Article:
Rainwater retention basin

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Rain retention basin of LinzAG at Weikerlsee , Linz , capacity around 18,000 m³
Removal and intake structure
Retention basin (~ 3000 m³) in operation
Rainwater retention basin with oil barrier
underground rain retention basin in Munich
Ent ventilation system for the "main collector South",
an underground rainwater retention basin in Dusseldorf

A rainwater retention basin (RRB) is an artificially created basin to temporarily store large amounts of rainwater for a short period of time, so that it is discharged more slowly into the downstream receiving water (drainage channel). It is often found in cities and on highways, where the drainage of large areas without intermediate storage would lead to an overload of the downstream drainage manifold. In contrast to the flood retention basin, rain retention basins are not located in or on a river.

While a rain overflow (in Austria also called rain or mixed water discharge ) only allows the separation into the inflow to the sewage treatment plant (7 to 15-fold wastewater discharge) and the discharge to the water body, in the retention basin the amount of water diverted is temporarily stored in the storage chamber and passed on with a delay ( Catch basin ) or after mechanical cleaning into the receiving water ( flow basin ).

technical features

Rain retention basins are built using earth and concrete construction. Advantages of earthworks are the lower construction costs and the possible natural design. The advantage of the concrete construction is the lower space requirement; the basin can also be built underground.

Rain retention basins usually have a usable volume of 150–250 cubic meters per attached hectare of paved area, but also more or less depending on local conditions.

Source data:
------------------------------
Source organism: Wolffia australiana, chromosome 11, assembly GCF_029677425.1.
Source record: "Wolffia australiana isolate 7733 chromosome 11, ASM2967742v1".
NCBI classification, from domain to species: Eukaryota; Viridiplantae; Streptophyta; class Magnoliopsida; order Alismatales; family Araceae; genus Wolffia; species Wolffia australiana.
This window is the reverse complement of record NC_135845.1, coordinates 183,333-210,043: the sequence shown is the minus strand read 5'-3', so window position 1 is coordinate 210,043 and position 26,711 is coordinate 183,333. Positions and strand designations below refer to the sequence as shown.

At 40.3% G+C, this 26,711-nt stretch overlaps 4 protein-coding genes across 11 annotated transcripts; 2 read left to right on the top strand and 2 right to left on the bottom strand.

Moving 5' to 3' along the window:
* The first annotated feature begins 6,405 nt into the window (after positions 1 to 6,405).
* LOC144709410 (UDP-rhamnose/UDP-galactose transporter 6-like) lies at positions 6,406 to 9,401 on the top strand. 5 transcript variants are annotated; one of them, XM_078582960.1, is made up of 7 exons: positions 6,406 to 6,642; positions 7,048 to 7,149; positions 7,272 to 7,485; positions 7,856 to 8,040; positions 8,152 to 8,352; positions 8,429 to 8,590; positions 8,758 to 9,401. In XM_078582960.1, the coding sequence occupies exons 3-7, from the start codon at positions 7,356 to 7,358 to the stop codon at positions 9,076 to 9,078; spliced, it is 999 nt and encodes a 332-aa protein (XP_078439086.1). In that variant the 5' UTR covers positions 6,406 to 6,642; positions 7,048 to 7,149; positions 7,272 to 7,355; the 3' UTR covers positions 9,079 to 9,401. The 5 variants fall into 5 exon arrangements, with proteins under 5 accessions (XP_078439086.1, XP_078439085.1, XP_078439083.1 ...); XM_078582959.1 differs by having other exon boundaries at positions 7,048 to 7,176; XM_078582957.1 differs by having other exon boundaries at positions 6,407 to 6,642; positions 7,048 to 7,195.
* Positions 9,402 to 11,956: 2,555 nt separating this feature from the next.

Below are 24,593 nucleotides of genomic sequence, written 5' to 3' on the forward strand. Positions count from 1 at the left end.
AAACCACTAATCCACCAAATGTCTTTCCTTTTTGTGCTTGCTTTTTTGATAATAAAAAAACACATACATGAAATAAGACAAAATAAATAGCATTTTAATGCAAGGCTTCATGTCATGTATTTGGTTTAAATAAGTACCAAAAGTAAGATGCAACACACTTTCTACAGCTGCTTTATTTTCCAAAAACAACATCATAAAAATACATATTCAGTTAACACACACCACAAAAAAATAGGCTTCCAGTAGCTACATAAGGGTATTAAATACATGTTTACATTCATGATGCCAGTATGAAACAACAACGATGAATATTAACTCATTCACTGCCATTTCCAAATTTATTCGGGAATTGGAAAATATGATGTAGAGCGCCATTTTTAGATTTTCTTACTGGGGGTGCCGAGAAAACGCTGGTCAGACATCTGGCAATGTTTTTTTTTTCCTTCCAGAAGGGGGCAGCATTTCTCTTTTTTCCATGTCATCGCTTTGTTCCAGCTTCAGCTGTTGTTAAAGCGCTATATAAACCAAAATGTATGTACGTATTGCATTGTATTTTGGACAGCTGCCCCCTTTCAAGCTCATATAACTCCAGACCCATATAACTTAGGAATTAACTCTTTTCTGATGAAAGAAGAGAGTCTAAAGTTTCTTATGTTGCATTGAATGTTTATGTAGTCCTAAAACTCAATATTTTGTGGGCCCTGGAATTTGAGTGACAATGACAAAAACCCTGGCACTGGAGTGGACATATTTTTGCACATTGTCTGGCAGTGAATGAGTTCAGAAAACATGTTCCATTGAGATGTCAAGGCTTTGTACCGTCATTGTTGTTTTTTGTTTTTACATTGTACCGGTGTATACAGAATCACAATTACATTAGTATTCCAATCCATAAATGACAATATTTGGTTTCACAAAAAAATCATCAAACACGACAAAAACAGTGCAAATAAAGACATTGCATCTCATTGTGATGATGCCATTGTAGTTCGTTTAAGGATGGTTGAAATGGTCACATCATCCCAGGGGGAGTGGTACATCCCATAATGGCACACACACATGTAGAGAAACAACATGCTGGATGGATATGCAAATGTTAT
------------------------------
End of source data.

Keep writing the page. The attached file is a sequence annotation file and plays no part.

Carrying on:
Similar to the flood retention basins described above, there are also arrangements for rainwater retention basins in the main circuit or in the secondary circuit ; In the latter case, the constant flow of water flows past the pool and a subset is diverted into the pool during high water.

In Germany, rain overflow basins generally have 20–30 cubic meters, in individual cases 40 and more cubic meters of usable volume per hectare of attached paved area. Rain overflow basins usually relieve pressure about 30 to 40 times a year. Other standards may be common in other countries.

In 2002 there were around 24,000 rainwater retention basins in operation in Germany.

Underground rainwater retention basins

Underground rain retention basins are artificially created large chambers that are flooded during heavy rain and are often designed for 20 minutes of heavy rain.

During the filling process with liquid, room air escapes to the outside via exhaust air ducts. In order to keep the pressure difference low even with rapid filling, the cross-sectional area of ​​the air duct must be dimensioned sufficiently large. If the chamber is emptied again later, the direction of the air flow is reversed.

As in general in sewers with a free liquid level, air shafts also have the function here that the water level can adjust hydraulically, i.e. below the flow gradient. Furthermore, the quality of the gas phase should remain both non- explosive (digester gas methane, evaporation of contamination with volatile flammable substances plus oxygen from the air) and breathable.

A central storage channel has been built in Graz since 2018 . The 2 parallel strands are divided into numerous chambers and run partly under the bed of the Mur river and also in the mud embankment below the Graz-Puntigam power plant, which was built at the same time .

See also


  • Wolfgang F. Geiger, Herbert Dreiseitl: New ways for rainwater . Handbook on the retention and infiltration of rainwater in building areas. 2nd Edition. Oldenbourg, Munich 2000, ISBN 3-486-26459-1 (first edition: 1995).

Web links

Commons : Retention ponds  - collection of images, videos and audio files
Wiktionary: retention basin  - explanations of meanings, word origins, synonyms, translations